birding-aus Bird raving

To: "John Leonard" <>, "birding Aus" <>
Subject: birding-aus Bird raving
From: Goodfellow <>
Date: Sun, 15 Aug 99 09:43:18 +0930
The right to speak out certainly isn't and hasn't been the norm in many 
cultures, for instance among bush Aboriginal people.  It makes them 
really easy to suppress.  

Political correctness means that a few visible people belonging to the 
dominant culture and having the strings to pull can build a mould into 
which they try to squeeze others with global, national and regional 
consequences.   Over time cultures outside of the mainstream become an 
empty shell of practices acceptable to the wider society.  Minority 
opinions are suppressed.

Have a look at what happens with bird names.  Now obviously the good of 
having common bird names as with any term, is that everyone knows what 
everyone else is talking about.  But this works on a regional basis as 
well.  Members of my Kuninjku language group all know what bird we mean 
by Djagana.   But regional bird names are suppressed by names adopted by 
the wider society, and that includes Aboriginal language names.  Whether 
that's good or bad depends on who you are.  If you're a visitor or 
newcomer to a region you probably want names you are familiar with.  But 
there are unintended consequences, namely the loss of legitimacy of 
regional differences, and languages.   Bird names are  part of the total 
process that causes national, regional differences that helped locals 
make sense of their world, gave them a sense of identity, to be subsumed.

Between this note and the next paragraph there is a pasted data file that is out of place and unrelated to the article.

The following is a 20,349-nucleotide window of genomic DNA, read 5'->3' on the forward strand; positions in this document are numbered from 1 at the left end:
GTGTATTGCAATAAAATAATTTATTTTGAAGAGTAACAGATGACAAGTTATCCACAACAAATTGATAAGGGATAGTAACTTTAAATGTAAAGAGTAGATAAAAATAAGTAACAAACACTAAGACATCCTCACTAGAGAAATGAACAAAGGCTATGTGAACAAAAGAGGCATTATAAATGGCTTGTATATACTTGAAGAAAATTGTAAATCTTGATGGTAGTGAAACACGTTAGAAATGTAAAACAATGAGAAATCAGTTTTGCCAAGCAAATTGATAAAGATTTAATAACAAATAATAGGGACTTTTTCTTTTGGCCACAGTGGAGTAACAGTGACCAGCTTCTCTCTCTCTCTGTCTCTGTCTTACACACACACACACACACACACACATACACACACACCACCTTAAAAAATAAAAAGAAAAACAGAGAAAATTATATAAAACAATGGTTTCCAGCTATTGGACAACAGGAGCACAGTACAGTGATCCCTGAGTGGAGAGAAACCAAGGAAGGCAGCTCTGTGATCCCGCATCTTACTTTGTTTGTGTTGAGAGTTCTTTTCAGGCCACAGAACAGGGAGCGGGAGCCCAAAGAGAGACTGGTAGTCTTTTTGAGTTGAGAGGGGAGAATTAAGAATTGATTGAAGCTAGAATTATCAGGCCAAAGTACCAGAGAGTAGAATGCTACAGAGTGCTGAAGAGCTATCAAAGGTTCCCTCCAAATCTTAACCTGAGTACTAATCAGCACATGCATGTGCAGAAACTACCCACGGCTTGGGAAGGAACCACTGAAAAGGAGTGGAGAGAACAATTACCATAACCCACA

People down south may all agree on calling Jabiru, Black-necked Stork or 
Owl-faced Finch, Double-barred Finch.  Has anyone asked long-term locals? 
 Or bush Aboriginal people?  When it was decided to name Grey Whistler, 
did anyone take into account the fact that our bird is brown?  Not only 
that but the type was taken up here?  

Luckily there are many speakers of Kuninjku and most live out bush where 
the language is somewhat protected.  The world would be far less richer 
for the loss of names such as Kolarawikwik (little brown wader); 
Dillegwegbe (skinny whistling-duck.  There are other names for a fat 

My son's baby Aboriginal name is Jungalu - Ngundi for 'little one, black 
one, barrimundi' or saratoga (despite the fact that he looks more like an 
advert for Hitler Youth with his fair skin and blonde hair).  Only a 
handful of Ngundi speakers are left and the world is poorer for it.  
Denise Goodfellow 

To unsubscribe from this list, please send a message to

Include ONLY "unsubscribe birding-aus" in the message body (without the

<Prev in Thread] Current Thread [Next in Thread>

The University of NSW School of Computer and Engineering takes no responsibility for the contents of this archive. It is purely a compilation of material sent by many people to the birding-aus mailing list. It has not been checked for accuracy nor its content verified in any way. If you wish to get material removed from the archive or have other queries about the archive e-mail Andrew Taylor at this address: andrewt@cse.unsw.EDU.AU